When it came to building factory Super Stock machines, nobody did it like Chrysler. Sure, the early '60s had some stout Pontiacs and Chevy packages, but GM's racing ban in early 1963 ended all that. Ford and Mercury had released hot drag cars as well, but with only a few exceptions, they were never as visible as the Mopars. When you thought about Super Stock monsters grappling toward the stars, it was Belvederes, Barracudas, Darts, and Coronets.
The production packages released with Max Wedges ended in 1964 when the Hemi came on line, and the '65 machines continue to be legendary, even today. In 1967, the year before the ultimate S/S weapons were put together by Hurst and cloaked in A-body skin, the factory built a fairly sedate race package (indeed, some recently uncovered paperwork suggests that it may have even been veiled to be a Stock rather than a Super Stock vehicle). The reasoning was likely to keep the '65 cars as competitive as possible by moving the cars further down in the pecking order of the new Super Stock division NHRA had developed for the '67 season, and the cars ended up in SS/B. Somewhat saddled with weight and lacking in the hardware that helped put the '65 versions on the map, these Belvederes and Coronets were not particularly stellar in their careers, though they would win on occasion.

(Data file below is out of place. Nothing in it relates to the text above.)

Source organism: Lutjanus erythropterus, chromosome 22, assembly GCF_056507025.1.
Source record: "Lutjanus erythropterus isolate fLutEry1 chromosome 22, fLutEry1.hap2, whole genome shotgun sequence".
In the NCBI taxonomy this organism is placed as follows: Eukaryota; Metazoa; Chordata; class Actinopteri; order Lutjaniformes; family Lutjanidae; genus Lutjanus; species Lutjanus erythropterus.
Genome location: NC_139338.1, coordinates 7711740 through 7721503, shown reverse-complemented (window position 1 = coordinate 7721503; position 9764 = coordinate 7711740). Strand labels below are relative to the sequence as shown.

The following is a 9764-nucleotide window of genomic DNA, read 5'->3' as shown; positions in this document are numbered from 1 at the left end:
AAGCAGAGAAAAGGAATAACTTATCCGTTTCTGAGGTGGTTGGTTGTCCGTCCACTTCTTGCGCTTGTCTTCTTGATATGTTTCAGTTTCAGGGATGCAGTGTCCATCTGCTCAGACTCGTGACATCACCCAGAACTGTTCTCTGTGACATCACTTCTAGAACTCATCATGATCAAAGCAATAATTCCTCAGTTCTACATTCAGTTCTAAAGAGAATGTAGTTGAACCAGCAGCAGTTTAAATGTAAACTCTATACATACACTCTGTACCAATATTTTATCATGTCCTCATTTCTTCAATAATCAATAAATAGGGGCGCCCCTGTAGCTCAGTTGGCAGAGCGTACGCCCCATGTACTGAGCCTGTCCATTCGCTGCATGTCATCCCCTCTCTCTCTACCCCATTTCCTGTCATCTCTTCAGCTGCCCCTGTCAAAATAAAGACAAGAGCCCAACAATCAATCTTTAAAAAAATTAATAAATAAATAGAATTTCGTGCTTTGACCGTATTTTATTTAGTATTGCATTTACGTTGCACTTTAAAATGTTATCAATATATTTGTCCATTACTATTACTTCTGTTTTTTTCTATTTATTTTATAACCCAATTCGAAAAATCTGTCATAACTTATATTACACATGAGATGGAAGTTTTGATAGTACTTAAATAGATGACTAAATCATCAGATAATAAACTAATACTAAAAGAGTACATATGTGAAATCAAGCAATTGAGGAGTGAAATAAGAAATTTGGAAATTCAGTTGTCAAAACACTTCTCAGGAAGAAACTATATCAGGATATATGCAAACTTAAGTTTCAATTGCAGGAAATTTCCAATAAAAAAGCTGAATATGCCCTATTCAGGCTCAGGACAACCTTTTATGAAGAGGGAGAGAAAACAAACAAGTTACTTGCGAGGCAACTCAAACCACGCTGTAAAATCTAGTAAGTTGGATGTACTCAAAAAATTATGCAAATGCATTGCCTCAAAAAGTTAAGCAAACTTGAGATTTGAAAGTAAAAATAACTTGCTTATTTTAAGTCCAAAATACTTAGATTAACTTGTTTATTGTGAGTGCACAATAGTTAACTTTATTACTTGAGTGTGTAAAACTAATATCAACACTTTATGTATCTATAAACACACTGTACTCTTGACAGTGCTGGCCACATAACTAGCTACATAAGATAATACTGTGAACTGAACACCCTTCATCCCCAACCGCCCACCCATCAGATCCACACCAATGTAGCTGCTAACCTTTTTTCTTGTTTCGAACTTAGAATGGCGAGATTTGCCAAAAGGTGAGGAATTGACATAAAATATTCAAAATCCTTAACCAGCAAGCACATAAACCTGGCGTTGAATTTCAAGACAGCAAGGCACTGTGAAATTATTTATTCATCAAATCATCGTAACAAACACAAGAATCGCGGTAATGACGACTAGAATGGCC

Fast forward into the 21st century, and the '67 drag packages coded WO23 (Dodge) and RO23 (Plymouth) have become hot properties. well-heeled collectors are now converting many of the remaining cars (estimated to have been done in batches of 55 each) back into standard as-delivered cars, painted in white, and showing little sign of their performance heritage beyond the broad steel scoop bolted to the hood.
The Coronet you see here might have suffered a similar fate with conformity had Mike and Rhonda Ricketts not decided they wanted a piece that would both show and go.
"I've had over 120 old Mopars since I was about 16," says Mike, who lives in the northeastern Detroit suburb of Chesterfield Township. "Some beauties, some rare, some average, some transportation, and some just plain junk."
The history of this particular Dodge is unknown, though Mike heard a rumor it was raced in the Chicago area. By the time he bought its remains in the late '90s from a Pennsylvania owner, it was, in his words, "completely used-up." Thus began a process of restoration and upgrades that would take five years and a substantial amount of cash to finish, but would reward the Ricketts with an award-winning combination. Two other '67 Coronets donors were needed to get it back to looking right; this is one of the reasons Mike chose to go racing rather then deal with the restoration issues of doing so much rebuilding.
After the shell was treated to nicer sheetmetal to replace panels that had been chopped in its bracket days, the rear wheel lips were stretched 5 inches over the center of the opening to make the big tires look right. Freeland, Michigan, chassis man Al Wisniewski (Racefab) got it after it had been acid-dipped, epoxy-coated, and baked, and began the work of bringing the car back from the dead. A modern chrome-moly cage went inside, along with a Grant wheel on a custom column, Kirkey aluminum seats, and Auto Meter gauges; the upholstery was accented with red paint on the exposed metal.
"The extra silver trim on the interior, all these N.O.S. trim parts-I got really stupid with this car," Mike says with a grin.